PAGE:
Despite the fact that this is an episode where the characters largely revolve around a small town that overtakes their campaign north to fight the Gobblers, something about Episode Four felt like The story of his dark material was coming together for me.
Maybe this story is finally getting in the stream of Philip Pullman’s original novel, which I enjoyed the most – the race through the North and the sinister Lyra finds there – or maybe the long-awaited one like Lee Scoresby The characters begin with (Lin-Manuel Miranda) played by Hamilton) and the armored bear Iorek Byrnison (Joe Tandberg).
Or perhaps it is just that there was not as much jumping around this week, where Lyra and the Guptians finally united in geography and purpose and Lord Boreal’s world-hogging antics gave relief for the time.
In addition to the action at Trollsund, in fact, the Magisterium is the only place we go, where Mrs. Culper (Ruth Wilson) asserts her dominance over the priests and Boreal (Ariane the goat) threatens the alethiometer-reading Fr Powell.
For the first time in an episode, then, it clearly and specifically feels like Lyra’s story, with Daphne’s action driving with the heroine as she tracks down Iorek and Lee, telling them their trademark storytelling She recruits and even persuades him to innovate.
Armored Bear friends in the woods for his vengeance on Syssellman (Harry Potter’s Harry Melling, who had a big Sunday night, also appearing in the Battle of the Wars this week).
Overall, this is more liked by Lyra whom the book’s fans know and love – and considering the series is going to make many more changes to what’s happening next, still her biggest and best moments More to come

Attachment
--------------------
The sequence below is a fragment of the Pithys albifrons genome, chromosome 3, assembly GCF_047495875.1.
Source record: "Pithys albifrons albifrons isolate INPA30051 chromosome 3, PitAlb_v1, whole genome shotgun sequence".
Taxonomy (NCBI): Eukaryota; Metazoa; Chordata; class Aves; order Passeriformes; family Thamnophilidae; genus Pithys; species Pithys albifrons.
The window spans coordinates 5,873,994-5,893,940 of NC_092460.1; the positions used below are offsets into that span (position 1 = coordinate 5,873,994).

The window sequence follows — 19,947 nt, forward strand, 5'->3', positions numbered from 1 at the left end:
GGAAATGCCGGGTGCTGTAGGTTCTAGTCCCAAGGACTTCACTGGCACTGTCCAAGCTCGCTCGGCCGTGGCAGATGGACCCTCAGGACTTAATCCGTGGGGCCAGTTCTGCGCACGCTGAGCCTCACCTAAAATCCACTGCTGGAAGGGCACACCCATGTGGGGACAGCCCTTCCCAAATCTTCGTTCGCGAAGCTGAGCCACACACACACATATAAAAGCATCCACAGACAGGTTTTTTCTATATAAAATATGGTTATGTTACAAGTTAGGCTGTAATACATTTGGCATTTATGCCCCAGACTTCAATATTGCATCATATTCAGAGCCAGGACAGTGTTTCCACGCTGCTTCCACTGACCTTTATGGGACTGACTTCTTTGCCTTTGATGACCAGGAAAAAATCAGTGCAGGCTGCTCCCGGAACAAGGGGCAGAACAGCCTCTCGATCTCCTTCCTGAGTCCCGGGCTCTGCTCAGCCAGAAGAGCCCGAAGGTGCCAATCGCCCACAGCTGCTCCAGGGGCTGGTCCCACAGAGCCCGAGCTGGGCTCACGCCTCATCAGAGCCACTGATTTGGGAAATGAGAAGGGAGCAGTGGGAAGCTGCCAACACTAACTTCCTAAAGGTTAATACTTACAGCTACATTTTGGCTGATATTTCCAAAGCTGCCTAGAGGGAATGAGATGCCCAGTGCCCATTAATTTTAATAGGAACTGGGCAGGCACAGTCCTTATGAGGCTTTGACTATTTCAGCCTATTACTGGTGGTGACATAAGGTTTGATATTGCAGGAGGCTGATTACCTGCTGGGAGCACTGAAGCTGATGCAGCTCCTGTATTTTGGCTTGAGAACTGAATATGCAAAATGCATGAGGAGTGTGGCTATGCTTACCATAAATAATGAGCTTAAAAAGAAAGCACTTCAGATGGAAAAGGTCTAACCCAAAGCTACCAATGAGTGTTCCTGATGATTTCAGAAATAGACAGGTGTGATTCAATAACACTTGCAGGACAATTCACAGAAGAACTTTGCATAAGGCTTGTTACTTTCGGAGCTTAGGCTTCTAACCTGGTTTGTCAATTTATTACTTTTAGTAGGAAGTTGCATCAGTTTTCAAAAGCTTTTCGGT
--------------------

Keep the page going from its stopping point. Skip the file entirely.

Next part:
Still, she was not the only stand-out in this week’s episode. Demonstrating notable restraint as they consider early aspects of the books, this week’s episode where the first appearance of big-name casting-Menon Miranda for his film and theater roles, and the smash-hit musical Hampton Were known to make.
The first person in the series, Miranda was a big role for screenwriter Jack Thorne and executive producer Jane Tranter, and until she is like Lee Scoresby in the books – a big calm, a big mustache and air-to-air – she is more excited. , Aeronautical version, the aeronautical version still breathes a bit of fresh air into the proceedings.
And then there is the bear. One of Pullman’s most enduring creations was the race of Panserbjörn, or armored bears, intelligent giant polar bears with a love of metal and war (originally fictional dwarfs, but more of a climate change threat) in His Dark Materials, And they brought life to the screen brilliantly.
Although we can now be used for impressive work, the VFX house Framestore and the in-house team have worked on every character’s doom while working on their dark materials (even though, as always, it looks strange that They don’t have enough background characters), they excel themselves on Iorek Byrnison.
Photorealistic, rippling with muscle and (presumably) talking to other characters without looking like a lifeless CGI creation, there was not a single moment where I was not completely convinced by Iorek and his character.
Hopefully in future weeks, by the time we get more bears in even more impressive suits of armor, we can expect the standard to remain high. But with armies of flying witches, Gobblers, Bolwangers and Svalbard’s still to come, well, we might be distracted to pay attention anyway …
His dark material continues on BBC One at 8 pm on Sunday